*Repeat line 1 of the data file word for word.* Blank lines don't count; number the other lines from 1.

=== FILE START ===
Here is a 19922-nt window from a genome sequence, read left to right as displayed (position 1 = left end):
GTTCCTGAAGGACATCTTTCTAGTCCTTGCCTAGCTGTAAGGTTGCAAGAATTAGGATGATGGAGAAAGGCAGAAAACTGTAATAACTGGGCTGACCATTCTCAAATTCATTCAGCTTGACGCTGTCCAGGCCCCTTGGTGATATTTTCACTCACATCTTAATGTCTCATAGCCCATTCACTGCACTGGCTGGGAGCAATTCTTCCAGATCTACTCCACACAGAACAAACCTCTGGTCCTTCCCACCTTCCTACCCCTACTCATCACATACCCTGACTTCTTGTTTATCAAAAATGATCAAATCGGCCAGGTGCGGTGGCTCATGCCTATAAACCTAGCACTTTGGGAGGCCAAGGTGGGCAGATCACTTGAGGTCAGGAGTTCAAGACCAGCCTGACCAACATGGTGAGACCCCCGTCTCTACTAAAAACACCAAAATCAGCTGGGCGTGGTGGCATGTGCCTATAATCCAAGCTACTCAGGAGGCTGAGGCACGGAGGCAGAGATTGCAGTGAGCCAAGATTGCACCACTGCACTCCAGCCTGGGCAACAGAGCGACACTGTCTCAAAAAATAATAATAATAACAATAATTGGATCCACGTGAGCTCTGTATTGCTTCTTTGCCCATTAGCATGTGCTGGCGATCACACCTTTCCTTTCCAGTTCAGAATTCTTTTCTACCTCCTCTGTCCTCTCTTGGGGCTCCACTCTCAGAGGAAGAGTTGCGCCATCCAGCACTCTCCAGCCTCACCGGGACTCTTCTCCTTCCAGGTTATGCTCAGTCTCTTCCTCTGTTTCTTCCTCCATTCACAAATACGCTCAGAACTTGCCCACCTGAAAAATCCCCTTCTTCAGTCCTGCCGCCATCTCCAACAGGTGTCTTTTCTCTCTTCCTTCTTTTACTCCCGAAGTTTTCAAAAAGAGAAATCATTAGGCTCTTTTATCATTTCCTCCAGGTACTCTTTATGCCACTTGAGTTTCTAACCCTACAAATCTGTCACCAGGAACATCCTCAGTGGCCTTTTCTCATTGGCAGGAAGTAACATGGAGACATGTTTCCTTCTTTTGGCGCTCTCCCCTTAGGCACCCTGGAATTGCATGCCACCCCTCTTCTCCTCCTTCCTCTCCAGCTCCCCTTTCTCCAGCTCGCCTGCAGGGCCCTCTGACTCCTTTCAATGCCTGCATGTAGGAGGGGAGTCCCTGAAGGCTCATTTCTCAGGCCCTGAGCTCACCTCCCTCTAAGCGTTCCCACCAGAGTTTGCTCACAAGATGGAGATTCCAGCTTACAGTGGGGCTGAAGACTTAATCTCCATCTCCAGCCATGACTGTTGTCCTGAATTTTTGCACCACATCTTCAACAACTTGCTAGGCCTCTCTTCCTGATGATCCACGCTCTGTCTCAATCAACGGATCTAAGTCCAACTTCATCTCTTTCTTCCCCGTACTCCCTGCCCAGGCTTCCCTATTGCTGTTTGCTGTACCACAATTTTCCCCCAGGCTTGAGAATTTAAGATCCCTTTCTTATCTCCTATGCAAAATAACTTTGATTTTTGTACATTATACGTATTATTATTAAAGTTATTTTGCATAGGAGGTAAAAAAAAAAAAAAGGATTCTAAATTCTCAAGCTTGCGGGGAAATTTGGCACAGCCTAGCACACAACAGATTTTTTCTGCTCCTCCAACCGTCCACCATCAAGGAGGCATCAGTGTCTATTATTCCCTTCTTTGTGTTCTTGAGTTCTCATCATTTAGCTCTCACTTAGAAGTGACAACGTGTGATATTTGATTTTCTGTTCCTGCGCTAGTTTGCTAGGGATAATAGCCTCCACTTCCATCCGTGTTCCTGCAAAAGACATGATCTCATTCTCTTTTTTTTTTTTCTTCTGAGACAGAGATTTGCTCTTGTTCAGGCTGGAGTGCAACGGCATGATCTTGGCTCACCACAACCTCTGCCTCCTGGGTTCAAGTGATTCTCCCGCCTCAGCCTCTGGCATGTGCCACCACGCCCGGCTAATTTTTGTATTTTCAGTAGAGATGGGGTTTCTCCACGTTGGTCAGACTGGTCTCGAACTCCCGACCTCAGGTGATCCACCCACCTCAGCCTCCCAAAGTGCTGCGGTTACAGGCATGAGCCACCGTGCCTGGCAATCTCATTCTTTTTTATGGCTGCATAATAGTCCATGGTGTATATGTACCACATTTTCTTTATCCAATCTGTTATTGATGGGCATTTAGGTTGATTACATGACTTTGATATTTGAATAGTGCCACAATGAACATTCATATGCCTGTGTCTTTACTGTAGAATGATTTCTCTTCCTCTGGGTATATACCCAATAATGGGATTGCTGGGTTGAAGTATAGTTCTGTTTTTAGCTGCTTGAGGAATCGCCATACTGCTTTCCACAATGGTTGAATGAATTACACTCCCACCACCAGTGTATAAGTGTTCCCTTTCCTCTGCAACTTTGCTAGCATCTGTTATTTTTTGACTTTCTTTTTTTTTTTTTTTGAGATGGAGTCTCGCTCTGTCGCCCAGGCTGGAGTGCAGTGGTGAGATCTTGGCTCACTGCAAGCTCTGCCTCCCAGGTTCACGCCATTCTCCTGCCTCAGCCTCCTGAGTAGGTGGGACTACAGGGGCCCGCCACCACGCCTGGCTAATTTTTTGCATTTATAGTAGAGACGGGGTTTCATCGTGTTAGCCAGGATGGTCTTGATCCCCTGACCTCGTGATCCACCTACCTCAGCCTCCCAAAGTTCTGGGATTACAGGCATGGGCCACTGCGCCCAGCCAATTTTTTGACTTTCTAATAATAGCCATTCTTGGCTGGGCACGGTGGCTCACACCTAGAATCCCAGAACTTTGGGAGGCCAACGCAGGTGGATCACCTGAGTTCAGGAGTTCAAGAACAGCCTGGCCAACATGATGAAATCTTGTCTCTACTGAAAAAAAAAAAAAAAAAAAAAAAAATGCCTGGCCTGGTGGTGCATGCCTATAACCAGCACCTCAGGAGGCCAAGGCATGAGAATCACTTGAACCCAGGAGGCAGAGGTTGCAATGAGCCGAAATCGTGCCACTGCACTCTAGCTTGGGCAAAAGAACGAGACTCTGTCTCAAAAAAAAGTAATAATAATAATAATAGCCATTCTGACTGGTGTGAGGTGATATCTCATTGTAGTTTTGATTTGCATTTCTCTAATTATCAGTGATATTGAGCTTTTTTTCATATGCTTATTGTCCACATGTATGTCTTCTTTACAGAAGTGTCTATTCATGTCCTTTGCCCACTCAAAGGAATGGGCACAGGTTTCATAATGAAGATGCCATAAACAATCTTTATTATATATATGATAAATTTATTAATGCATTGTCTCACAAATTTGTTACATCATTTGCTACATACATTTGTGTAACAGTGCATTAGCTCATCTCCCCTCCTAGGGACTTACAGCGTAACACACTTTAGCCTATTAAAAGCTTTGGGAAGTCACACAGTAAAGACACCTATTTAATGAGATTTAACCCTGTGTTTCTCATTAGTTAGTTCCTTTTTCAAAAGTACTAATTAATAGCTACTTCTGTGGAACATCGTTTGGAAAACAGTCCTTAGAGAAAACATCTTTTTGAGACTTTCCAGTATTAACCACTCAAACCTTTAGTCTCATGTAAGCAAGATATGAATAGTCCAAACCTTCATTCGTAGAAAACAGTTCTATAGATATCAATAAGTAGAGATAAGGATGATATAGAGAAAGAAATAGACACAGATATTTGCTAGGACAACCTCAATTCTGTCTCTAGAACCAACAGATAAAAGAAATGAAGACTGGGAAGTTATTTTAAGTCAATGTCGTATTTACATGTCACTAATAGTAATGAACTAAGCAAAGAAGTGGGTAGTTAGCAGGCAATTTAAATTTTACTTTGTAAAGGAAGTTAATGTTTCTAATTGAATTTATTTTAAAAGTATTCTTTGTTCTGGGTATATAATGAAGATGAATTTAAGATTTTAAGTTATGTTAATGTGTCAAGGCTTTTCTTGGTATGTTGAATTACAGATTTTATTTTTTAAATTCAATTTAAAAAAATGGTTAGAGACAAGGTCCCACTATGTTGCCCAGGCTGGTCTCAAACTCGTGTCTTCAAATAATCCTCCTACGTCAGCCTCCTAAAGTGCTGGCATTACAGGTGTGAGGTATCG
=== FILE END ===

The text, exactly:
Here is a 19922-nt window from a genome sequence, read left to right as displayed (position 1 = left end):